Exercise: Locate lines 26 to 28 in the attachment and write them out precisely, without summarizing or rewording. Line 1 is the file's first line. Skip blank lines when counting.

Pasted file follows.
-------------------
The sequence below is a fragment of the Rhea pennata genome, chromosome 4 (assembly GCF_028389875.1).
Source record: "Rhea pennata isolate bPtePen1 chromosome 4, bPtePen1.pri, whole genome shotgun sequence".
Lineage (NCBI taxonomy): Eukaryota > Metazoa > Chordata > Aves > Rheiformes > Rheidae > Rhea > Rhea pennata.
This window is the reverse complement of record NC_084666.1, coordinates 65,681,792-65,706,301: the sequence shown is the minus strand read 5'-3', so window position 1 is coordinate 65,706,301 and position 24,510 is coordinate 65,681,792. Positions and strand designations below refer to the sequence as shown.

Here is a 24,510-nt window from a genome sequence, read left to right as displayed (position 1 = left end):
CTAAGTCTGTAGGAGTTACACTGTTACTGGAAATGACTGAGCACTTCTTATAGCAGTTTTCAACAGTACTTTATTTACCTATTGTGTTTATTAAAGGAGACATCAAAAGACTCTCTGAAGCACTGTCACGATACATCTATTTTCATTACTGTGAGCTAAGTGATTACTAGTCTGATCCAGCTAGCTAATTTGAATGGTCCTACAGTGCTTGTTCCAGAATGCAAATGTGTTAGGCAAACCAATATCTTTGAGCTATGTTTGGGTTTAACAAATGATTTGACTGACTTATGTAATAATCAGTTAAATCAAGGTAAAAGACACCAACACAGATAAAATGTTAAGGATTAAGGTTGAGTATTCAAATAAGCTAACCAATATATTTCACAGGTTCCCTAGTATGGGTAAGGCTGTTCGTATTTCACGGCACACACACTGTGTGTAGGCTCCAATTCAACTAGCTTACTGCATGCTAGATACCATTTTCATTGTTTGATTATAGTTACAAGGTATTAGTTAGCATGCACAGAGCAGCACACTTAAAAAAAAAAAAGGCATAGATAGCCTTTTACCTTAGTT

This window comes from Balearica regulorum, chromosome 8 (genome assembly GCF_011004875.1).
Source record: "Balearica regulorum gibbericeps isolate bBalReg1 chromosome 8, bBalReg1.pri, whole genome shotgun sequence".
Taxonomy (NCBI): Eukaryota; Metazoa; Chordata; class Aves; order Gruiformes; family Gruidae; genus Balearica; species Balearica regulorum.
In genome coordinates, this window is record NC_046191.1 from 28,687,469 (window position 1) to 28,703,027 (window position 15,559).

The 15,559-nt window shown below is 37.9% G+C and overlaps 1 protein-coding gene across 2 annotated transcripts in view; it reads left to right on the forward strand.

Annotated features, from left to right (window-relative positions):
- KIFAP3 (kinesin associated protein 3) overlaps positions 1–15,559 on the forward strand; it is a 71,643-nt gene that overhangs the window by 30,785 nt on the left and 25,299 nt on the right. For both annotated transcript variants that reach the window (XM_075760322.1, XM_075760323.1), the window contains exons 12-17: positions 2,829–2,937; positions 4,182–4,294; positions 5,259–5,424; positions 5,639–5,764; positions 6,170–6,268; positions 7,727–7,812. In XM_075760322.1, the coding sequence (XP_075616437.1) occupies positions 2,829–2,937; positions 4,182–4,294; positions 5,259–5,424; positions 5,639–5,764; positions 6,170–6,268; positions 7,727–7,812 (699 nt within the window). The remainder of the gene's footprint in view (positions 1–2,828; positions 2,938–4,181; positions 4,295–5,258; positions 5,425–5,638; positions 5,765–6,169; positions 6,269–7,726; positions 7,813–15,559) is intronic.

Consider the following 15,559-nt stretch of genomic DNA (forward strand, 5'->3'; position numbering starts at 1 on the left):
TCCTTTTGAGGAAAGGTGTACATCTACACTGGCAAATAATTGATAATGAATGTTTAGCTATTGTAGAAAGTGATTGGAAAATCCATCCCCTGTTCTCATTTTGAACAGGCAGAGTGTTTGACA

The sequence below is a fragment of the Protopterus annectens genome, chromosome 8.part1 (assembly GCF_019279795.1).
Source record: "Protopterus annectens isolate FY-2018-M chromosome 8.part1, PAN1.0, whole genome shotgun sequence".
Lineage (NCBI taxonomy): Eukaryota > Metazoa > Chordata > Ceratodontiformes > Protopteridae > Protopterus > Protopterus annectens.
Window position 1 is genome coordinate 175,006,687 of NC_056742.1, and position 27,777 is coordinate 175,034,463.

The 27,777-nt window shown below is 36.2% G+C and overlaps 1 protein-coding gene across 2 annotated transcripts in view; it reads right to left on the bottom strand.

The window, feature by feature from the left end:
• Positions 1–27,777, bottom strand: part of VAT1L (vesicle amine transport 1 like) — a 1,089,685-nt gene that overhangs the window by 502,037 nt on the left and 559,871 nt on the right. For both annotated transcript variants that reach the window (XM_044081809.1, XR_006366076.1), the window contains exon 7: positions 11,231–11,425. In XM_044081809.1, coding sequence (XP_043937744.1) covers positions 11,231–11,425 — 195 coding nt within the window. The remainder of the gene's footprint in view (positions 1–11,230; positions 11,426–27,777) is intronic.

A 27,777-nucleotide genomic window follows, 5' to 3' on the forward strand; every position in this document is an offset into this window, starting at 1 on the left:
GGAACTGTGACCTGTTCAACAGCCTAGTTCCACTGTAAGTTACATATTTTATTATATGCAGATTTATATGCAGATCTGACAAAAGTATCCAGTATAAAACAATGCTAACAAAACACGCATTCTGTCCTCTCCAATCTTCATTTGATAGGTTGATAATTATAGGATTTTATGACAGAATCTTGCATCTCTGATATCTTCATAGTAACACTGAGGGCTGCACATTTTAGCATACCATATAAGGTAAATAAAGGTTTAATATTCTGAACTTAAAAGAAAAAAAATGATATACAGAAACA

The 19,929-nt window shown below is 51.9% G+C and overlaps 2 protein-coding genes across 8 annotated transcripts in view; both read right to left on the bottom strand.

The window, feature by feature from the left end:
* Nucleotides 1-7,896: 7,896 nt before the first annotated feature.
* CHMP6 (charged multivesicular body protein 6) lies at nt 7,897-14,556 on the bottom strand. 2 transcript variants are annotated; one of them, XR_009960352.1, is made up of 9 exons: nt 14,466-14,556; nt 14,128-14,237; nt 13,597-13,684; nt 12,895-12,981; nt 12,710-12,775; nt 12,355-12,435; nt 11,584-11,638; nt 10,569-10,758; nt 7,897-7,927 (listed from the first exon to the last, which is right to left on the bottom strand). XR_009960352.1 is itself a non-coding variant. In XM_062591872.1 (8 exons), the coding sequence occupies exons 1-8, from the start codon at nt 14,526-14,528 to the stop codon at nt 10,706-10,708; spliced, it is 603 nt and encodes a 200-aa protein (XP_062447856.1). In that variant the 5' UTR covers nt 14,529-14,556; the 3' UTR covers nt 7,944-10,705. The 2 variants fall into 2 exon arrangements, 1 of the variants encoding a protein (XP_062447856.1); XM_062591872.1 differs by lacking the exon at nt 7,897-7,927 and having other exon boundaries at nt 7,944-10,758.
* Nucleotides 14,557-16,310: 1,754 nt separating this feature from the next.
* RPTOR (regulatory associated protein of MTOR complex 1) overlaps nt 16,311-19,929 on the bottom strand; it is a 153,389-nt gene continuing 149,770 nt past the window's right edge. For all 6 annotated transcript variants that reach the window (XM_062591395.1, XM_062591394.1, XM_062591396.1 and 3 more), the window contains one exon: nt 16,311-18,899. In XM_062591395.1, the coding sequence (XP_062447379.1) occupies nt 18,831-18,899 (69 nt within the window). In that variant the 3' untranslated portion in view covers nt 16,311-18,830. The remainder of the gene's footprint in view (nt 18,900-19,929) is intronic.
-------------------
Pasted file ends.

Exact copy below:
The window, feature by feature from the left end:
* Nucleotides 1-7,896: 7,896 nt before the first annotated feature.
* CHMP6 (charged multivesicular body protein 6) lies at nt 7,897-14,556 on the bottom strand. 2 transcript variants are annotated; one of them, XR_009960352.1, is made up of 9 exons: nt 14,466-14,556; nt 14,128-14,237; nt 13,597-13,684; nt 12,895-12,981; nt 12,710-12,775; nt 12,355-12,435; nt 11,584-11,638; nt 10,569-10,758; nt 7,897-7,927 (listed from the first exon to the last, which is right to left on the bottom strand). XR_009960352.1 is itself a non-coding variant. In XM_062591872.1 (8 exons), the coding sequence occupies exons 1-8, from the start codon at nt 14,526-14,528 to the stop codon at nt 10,706-10,708; spliced, it is 603 nt and encodes a 200-aa protein (XP_062447856.1). In that variant the 5' UTR covers nt 14,529-14,556; the 3' UTR covers nt 7,944-10,705. The 2 variants fall into 2 exon arrangements, 1 of the variants encoding a protein (XP_062447856.1); XM_062591872.1 differs by lacking the exon at nt 7,897-7,927 and having other exon boundaries at nt 7,944-10,758.